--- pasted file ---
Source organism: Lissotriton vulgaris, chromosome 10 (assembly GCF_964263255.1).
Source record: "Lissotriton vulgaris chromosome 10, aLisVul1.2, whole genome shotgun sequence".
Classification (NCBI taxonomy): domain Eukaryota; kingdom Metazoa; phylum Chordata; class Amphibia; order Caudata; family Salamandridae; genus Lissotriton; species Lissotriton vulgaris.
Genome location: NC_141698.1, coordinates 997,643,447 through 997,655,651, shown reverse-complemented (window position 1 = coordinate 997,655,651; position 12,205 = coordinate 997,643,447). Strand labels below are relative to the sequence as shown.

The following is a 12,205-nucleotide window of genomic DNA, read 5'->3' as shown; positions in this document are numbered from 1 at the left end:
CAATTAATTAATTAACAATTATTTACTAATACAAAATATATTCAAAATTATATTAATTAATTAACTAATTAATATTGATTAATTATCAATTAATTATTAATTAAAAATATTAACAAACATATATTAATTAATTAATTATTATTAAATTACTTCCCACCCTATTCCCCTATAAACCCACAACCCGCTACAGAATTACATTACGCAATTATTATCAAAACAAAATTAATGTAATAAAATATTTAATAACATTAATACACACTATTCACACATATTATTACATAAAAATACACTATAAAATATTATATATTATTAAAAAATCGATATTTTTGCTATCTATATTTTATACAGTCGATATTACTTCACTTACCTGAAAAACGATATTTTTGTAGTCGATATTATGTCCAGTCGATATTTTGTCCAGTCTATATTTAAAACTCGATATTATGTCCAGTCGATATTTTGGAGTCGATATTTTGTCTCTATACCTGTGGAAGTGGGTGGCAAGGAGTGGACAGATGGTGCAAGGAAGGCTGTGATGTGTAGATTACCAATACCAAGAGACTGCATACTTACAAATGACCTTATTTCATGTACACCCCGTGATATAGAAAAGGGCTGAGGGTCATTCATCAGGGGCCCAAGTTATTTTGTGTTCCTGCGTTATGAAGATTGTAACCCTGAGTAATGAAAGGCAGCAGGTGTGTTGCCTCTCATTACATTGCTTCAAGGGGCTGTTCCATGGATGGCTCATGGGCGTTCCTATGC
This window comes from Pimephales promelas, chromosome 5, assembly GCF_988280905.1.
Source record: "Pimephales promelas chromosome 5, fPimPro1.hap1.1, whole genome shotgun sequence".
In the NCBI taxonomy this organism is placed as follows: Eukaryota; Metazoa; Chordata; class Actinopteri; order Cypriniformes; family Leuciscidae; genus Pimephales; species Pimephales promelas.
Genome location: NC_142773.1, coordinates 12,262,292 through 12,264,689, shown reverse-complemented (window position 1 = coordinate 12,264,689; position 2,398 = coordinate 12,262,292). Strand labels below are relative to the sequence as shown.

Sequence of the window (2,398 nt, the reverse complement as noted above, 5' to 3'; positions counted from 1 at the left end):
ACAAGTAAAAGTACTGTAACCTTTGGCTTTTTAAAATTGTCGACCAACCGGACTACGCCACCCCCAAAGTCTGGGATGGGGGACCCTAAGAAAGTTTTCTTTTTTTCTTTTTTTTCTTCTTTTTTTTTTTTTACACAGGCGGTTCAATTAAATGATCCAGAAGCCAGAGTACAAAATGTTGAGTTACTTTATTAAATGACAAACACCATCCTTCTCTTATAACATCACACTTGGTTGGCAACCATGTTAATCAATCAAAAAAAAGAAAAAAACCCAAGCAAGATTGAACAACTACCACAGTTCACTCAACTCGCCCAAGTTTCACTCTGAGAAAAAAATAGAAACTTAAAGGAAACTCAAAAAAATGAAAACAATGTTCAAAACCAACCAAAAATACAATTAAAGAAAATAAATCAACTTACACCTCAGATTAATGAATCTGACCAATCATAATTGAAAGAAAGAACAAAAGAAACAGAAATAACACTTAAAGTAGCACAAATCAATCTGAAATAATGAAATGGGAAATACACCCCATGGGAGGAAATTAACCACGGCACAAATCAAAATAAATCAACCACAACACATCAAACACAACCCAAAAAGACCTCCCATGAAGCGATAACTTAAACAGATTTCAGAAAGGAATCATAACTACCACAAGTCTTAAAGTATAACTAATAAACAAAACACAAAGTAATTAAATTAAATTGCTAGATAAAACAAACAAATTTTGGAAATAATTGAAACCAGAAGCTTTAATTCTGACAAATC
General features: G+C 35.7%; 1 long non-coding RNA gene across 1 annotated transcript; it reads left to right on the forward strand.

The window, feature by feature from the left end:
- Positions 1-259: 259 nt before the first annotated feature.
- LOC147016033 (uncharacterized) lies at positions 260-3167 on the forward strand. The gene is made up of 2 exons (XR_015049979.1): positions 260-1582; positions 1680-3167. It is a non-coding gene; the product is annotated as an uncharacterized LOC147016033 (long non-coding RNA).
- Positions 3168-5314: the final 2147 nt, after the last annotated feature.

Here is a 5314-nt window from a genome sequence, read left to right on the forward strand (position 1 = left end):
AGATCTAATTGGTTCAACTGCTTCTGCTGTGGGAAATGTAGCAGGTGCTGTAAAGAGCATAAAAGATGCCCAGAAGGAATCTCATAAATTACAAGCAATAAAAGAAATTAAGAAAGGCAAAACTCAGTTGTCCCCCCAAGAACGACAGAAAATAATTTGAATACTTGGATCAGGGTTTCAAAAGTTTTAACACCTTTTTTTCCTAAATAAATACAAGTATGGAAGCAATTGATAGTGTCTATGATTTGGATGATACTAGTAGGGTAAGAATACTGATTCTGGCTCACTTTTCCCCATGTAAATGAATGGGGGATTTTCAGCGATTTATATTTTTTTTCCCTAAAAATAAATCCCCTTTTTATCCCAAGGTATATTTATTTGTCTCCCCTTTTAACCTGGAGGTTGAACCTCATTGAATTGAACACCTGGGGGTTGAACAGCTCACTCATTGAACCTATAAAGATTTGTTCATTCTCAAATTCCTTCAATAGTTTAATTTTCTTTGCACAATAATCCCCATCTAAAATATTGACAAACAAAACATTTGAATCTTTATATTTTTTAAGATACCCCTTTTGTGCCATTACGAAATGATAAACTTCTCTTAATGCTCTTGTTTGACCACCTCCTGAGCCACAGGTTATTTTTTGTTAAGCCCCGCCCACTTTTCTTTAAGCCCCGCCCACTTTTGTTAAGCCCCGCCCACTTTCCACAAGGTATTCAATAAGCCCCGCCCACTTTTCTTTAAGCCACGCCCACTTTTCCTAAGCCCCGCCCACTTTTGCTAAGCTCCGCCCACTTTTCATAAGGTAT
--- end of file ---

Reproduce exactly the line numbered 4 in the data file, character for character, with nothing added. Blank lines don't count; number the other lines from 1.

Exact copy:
Genome location: NC_141698.1, coordinates 997,643,447 through 997,655,651, shown reverse-complemented (window position 1 = coordinate 997,655,651; position 12,205 = coordinate 997,643,447). Strand labels below are relative to the sequence as shown.